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Vintage and Classic Binoculars

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Old Wednesday 1st February 2012, 21:10   #1
Simon S
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Vintage and Classic Binoculars

I recommend we start a new thread for those who love old binoculars.
Maybe someone would like to start?
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Old Wednesday 1st February 2012, 23:07   #2
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Quote:
Originally Posted by Simon S View Post
I recommend we start a new thread for those who love old binoculars.
Maybe someone would like to start?
FrankD already did that . See a few threads below "Revisiting the Classic Porro". Frank has a good number, I have 15 or so and I think it is a marvelous idea. Through PM's generated from that thread several have already asked for a Vintage Porro sub forum. I don't know about anybody else but my requests did not even draw a reply.

This might be a good time to let the Powers that Be know there may be (or not) enough interest in the subject.

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Old Wednesday 1st February 2012, 23:54   #3
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I agree with starting the thread and think Simon's title, "Vintage and Classic Binoculars", is perfect because it encompasses Galilean and roof prism type binoculars as well as Porro types.
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Old Thursday 2nd February 2012, 01:23   #4
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Well, if we follow the trend over on cloudy nights then we just need folks to start posting pics.

Here is one for you....I posted this over on CN this morning and here in the Swift forum but it is a start.....

Swift Holiday Mark II 7x35 that I picked up a few weeks ago. Excellent external condition. Internally there is some fungus in the one barrel. It does not appear to affect optical performance. Excellent apparent sharpness. Good apparent brightness and a respectable sweet spot of around 70%. Smaller and lighter than the Swift Sport Kings I also have on hand but just as impressive optically.
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Old Thursday 2nd February 2012, 11:58   #5
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I too post mainly of CN but this will possibly capture a larger UK based audience and many people would not be interested in CN.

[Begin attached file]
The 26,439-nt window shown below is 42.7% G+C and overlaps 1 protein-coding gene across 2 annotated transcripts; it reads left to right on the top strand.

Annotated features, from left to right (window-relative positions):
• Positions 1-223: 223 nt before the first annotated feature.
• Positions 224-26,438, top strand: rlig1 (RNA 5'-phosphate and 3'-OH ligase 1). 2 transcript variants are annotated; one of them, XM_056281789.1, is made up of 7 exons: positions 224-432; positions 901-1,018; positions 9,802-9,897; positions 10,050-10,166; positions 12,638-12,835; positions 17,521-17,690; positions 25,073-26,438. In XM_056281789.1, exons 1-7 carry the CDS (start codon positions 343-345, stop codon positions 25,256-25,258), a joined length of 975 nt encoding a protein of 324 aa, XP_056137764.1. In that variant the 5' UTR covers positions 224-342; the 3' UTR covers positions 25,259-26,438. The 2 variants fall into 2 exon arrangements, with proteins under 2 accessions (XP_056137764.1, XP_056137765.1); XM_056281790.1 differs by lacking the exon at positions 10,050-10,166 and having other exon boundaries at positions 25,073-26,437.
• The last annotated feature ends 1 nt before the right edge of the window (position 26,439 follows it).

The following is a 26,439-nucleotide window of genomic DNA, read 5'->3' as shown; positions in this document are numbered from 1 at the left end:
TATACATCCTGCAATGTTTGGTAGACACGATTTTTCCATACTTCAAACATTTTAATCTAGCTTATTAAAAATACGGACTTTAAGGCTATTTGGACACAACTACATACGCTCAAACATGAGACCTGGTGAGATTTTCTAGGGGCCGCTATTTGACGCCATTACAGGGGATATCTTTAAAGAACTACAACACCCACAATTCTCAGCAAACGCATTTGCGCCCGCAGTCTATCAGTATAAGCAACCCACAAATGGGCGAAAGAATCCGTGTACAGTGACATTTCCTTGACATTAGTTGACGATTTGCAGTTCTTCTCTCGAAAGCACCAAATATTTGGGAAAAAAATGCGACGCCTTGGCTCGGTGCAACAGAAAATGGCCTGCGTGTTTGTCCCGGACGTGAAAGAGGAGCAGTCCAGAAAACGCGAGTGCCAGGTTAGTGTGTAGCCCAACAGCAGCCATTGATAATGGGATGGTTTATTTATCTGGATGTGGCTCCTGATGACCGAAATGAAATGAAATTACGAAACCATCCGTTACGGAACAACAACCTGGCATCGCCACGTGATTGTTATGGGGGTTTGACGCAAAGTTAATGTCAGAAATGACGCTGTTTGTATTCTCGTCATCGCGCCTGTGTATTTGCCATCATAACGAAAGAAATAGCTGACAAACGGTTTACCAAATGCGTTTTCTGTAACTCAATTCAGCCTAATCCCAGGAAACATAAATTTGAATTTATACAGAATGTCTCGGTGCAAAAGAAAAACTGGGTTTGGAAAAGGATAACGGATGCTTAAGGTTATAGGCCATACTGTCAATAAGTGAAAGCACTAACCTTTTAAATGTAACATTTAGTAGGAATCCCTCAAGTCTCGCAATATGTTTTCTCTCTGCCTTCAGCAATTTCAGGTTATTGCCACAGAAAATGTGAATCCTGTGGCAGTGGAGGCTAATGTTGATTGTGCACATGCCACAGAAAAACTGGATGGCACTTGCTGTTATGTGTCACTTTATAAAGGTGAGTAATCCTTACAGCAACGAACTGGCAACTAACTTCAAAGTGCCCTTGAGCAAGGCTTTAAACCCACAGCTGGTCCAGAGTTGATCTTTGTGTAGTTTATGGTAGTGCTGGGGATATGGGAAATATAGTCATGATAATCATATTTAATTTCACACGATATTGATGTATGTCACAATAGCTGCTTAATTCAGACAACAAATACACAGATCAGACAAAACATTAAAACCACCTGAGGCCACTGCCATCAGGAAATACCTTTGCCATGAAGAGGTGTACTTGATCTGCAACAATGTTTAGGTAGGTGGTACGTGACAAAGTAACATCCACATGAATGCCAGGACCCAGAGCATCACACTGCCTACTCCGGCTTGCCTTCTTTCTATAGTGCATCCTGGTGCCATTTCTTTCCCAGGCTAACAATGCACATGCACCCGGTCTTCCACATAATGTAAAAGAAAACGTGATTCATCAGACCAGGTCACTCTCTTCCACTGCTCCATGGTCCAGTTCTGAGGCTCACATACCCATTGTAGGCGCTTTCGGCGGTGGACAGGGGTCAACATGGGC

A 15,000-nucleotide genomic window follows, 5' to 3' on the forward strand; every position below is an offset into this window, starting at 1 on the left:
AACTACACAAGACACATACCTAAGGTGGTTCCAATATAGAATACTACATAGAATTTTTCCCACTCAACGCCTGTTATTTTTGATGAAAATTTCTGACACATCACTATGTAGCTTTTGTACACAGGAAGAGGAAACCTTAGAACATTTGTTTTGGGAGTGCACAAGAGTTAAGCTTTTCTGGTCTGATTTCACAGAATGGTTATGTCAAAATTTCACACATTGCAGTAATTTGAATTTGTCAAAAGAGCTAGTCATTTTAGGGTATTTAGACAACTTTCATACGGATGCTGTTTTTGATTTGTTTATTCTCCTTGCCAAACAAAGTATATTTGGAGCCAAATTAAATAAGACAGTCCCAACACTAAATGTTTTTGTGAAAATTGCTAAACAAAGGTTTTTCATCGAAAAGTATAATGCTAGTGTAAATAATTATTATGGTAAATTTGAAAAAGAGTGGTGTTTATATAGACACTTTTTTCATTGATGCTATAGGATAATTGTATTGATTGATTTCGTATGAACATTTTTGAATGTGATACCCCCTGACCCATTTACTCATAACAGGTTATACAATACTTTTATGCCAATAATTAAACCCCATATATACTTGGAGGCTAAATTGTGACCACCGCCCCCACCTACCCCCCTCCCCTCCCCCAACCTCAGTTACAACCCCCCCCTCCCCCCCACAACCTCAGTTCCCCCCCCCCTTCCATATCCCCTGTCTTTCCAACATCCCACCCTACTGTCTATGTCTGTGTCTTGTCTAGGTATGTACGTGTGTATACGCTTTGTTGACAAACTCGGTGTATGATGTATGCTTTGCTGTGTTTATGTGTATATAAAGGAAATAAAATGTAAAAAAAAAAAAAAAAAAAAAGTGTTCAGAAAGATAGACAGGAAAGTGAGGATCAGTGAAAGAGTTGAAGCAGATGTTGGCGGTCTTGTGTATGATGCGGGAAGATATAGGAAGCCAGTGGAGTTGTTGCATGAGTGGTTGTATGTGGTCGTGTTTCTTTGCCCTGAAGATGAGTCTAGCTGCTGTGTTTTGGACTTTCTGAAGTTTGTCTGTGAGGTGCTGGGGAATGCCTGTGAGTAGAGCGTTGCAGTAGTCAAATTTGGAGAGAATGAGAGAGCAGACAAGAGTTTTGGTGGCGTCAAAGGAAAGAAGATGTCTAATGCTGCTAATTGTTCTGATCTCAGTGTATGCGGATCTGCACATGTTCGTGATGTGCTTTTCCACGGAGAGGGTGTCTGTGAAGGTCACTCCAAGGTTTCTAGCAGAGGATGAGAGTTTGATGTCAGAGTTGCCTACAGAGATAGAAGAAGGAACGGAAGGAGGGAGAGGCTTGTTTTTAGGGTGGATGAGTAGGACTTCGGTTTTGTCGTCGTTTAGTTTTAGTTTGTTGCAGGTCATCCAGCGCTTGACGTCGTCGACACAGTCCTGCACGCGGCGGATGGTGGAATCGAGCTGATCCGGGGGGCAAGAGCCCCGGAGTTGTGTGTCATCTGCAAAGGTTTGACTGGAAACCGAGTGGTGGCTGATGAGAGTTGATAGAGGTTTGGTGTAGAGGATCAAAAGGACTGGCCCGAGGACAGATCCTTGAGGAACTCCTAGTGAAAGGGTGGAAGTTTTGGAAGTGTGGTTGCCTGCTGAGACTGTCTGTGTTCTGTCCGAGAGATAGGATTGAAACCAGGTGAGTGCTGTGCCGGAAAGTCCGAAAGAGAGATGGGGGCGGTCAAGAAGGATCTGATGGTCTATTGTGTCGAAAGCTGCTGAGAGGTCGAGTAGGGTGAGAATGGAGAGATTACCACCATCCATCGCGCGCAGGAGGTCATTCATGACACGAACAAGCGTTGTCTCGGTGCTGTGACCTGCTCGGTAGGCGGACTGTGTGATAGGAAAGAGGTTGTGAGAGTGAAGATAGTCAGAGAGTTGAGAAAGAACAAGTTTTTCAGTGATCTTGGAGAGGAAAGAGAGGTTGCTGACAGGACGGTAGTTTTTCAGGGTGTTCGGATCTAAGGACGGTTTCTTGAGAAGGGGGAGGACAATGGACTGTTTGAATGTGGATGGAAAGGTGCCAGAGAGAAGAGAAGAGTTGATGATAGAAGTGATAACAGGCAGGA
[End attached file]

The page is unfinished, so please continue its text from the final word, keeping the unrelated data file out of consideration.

I think a thread on older instruments has something of interest to any birder, especially the older members (like me) who have owned various models in their life. I will add a few tonight, but would be interested to know how many ex Swift Audubon users, there are out there, maybe some Ross or Bausch and Lomb's to?
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Old Thursday 2nd February 2012, 14:26   #6
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Simon,

I had a Swift Audubon briefly but the particular model I purchased had the twist-out eyecups instead of the twist off variety...and there wasn't enough eye relief for my face....so I sold it. Will be keeping an eye out for another.
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Old Thursday 2nd February 2012, 14:31   #7
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Zeiss 7x42 BGAT and swarovski EL mk1 get my vote as "classics"
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Old Thursday 2nd February 2012, 18:19   #8
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Here is one of the Audubon models that changed its name to "Kestrel" in later years, this being a 10x50 with good optics multi coated glass and a offspring from the 805 HR5's. I used this binocular this year to watch Short eared owls hunt in field a few hundred yards away, but went back to my trusty 8.5x44 models as they have a bigger sweet spot.
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Old Thursday 2nd February 2012, 23:05   #9
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Quote:
Originally Posted by Simon S View Post
I recommend we start a new thread for those who love old binoculars.
Maybe someone would like to start?
Should the word antique be added here also? Lots of interesting binoculars going back to the turn of the last century and before.
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Old Thursday 2nd February 2012, 23:13   #10
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Zeiss 7x42 BGAT and swarovski EL mk1 get my vote as "classics"
Hello D. Watson,

I certainly agree about the former but I have no experience with the latter. That Zeiss had a wide field, generous eye relief, great ergonomics and a first rate view. Like any binocular it would not suit every situation. My answer is to use it along with the Zeiss 10x32 FL.

Happy bird watching,
Arthur